Olympic Exhibitions

London’s museums and galleries are also getting into the Olympic spirit and have delivered a number of exceptional exhibitions that consider the cultural significance of athletic achievement and enduring importance of the Olympic Games and the perennial quest for victory. Below are a selection of some of the most inspiring and insightful Olympics-themed exhibitions taking place in London this summer.

Road to 2012: Aiming High; National Portrait Gallery, July 19 – September 23
The National Portrait Gallery’s ongoing series of exhibitions relating to those who have made the Olympic Games possible concludes with Road to 2012: Aiming High. The biggest photographic commission ever undertaken by the gallery, and one that is on display throughout the building, its focus is the athletes who are representing Britain, but also those who have supported them. Interspersed between the gallery’s regular displays these exceptional sportsmen and women glare determinedly at passers-by; staff at the Olympics village, residents of the Olympic boroughs and a multitude of organisers, administrators and supporters stand by their side. The focus and determination of all sears through the portraits; the hope of visitors will be that they’re rewarded for their efforts come Games time.

The London 2012 Olympic and Paralympic Games medals; British Museum, until September 9
An infinitesimal number of people will ever be able to legitimately claim an Olympic medal, which is perhaps partially why they’re so alluring to the rest of us. This summer the British Museum will allow visitors the opportunity to get up close to examples of this year’s Olympic and Paralympic medals, as well as provide information about the historical context behind the medals and the modern Games. Supplementing the free display are medals from the 1908 and 1948 Olympic Games held in London and medals from the 1960 and 1984 Paralympic Games. If you’d like to learn even more about the subject it’s worth visiting on August 3, where Philip Attwood from the British Museum’s department of coins and medals will be giving a free talk on the topic at 1.15pm.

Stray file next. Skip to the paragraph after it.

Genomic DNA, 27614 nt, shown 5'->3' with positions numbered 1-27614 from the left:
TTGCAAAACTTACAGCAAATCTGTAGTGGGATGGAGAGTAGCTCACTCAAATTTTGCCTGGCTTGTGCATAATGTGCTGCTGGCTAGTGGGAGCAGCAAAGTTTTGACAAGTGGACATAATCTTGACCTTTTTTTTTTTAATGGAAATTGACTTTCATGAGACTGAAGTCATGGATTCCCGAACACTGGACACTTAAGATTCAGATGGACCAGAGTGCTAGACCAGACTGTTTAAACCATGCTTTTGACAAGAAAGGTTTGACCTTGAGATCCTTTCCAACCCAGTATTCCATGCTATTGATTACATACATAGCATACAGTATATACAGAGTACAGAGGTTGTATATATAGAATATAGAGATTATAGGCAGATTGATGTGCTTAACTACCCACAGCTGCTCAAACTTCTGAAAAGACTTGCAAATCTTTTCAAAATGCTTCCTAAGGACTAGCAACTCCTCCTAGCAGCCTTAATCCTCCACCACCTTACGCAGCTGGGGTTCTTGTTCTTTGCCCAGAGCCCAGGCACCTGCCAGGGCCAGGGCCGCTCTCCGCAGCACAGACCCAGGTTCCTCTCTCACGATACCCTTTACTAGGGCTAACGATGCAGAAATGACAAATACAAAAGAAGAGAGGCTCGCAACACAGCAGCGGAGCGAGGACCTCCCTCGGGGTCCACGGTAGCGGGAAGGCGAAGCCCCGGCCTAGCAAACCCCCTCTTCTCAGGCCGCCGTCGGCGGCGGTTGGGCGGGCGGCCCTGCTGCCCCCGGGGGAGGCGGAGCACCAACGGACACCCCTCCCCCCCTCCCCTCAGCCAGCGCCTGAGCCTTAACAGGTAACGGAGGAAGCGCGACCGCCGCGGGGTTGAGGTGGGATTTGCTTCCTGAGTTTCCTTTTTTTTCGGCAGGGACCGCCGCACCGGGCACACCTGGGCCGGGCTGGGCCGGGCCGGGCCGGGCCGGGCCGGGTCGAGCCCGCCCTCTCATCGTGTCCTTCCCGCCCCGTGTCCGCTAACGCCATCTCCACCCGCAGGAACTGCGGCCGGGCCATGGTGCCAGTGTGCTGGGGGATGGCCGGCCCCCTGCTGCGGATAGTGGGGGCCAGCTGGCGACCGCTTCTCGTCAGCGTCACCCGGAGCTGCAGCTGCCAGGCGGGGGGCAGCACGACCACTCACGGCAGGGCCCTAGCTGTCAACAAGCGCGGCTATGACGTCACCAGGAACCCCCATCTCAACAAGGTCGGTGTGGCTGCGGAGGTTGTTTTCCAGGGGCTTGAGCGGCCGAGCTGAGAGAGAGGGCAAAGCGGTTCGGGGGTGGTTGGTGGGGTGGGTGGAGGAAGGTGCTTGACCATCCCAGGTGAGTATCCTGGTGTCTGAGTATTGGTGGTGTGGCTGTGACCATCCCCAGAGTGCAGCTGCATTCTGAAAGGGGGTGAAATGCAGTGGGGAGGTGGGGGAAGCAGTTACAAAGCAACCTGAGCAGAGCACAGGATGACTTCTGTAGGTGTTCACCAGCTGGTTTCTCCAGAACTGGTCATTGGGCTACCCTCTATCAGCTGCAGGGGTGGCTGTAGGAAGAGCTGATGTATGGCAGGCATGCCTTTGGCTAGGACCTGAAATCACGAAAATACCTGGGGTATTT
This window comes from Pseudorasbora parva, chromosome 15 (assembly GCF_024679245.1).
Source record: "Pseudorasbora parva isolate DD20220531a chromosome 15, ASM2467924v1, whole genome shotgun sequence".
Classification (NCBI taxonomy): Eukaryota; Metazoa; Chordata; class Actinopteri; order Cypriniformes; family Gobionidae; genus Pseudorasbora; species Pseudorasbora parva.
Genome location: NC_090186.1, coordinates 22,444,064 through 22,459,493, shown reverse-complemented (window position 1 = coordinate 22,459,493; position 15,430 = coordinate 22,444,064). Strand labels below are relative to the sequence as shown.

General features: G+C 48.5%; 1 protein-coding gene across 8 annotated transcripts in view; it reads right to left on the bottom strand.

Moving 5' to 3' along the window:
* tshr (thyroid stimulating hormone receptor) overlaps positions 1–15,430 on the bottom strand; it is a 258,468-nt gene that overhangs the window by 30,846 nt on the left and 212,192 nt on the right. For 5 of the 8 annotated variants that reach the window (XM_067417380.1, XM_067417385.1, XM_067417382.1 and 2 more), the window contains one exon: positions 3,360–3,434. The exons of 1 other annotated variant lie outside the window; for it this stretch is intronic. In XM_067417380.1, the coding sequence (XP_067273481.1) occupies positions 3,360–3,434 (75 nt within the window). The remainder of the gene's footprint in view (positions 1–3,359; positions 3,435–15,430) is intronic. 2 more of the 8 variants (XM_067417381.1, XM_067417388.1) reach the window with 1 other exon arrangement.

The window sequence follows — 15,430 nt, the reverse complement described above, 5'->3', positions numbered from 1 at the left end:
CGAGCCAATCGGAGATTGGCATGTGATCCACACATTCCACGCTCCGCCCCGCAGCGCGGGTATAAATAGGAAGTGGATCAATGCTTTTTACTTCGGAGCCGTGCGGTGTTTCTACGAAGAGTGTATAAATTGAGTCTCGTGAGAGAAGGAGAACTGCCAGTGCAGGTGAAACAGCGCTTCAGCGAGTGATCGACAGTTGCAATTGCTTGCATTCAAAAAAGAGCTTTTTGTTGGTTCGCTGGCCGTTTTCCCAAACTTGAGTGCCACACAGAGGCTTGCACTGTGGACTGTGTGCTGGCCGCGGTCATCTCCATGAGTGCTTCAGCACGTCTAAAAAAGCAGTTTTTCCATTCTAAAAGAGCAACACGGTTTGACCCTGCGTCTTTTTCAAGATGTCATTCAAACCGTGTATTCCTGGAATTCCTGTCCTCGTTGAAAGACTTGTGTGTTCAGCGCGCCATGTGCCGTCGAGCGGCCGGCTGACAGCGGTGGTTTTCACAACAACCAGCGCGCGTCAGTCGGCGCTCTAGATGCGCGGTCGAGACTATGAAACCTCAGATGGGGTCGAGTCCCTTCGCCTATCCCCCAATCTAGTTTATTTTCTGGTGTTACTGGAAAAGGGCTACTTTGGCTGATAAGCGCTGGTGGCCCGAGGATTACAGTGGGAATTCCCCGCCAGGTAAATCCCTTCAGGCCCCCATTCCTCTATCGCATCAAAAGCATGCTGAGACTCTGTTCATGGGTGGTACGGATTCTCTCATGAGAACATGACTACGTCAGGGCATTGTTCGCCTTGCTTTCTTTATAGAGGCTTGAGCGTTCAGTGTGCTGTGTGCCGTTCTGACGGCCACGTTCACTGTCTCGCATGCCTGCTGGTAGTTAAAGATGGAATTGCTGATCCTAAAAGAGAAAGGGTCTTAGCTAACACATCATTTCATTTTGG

The Olympic Journey; Royal Opera House, July 28 – August 12
The Olympic Museum in Lausanne is currently closed for renovation, which works out well for London as our capital has been loaned some of its most interesting exhibits to form The Olympic Journey exhibition in the Royal Opera House. Examining the original Greek games and considering their revival and subsequent explosion in popularity, the free exhibition is one of the most comprehensive cultural examinations of the Olympics to be held in the capital this summer. The highlight for many will be the complete display of all the Olympic medals and Torches used in the modern Games.

Designed to Win; Design Museum, July 25 – November 18
Looking at how design can impact upon and improve sports performance, Designed to Win at the Design Museum examines key sporting moments and considers how innovative design has contributed to some of our most powerful shared sporting memories. Using film clips, photography and models alongside interactive displays and everyday sporting equipment, the exhibition also considers how sport has in turn influenced popular culture, design and art.

Olympex 2012: Collecting the Olympic Games; British Library, July 25 – September 9
The London 2012 Olympics will soon be over and then all we’ll be left with are memories to last a lifetime. And memorabilia. Recent Games have provided host nations and all manner of industry cause to create limited-edition tat, celebratory merchandise and genuinely beautiful commemorative products; Olympex 2012 at the British Library tells the stories of Games past through the medium of postage stamps and related memorabilia. Exhibits (mostly stamps, postal items and other associated pieces of Olympic memorabilia) on display are drawn mostly from private collectors so are both agreeably idiosyncratic and unlikely to have been seen by large audiences before. It’s another free exhibition and is complemented by a couple of talks – more details on the exhibition’s microsite.

Art of the Olympians; UCL Bloomsbury Campus, July 23 – August 15
Although based in Fort Myers in Florida, The Art of the Olympians Museum and Gallery is ‘popping up’ in UCL this month. Showing artworks created exclusively by Olympians past and present, it includes pieces by Shane Gould, Peggy Fleming, Kader Klouchi, Florence Griffith Joyner and Allison Wagner. In existence since 2005, the gallery seeks to mirror the original Olympic games in Ancient Greece, when athletes were considered role models that were able to understand and nurture the arts as well as promote excellence in sports.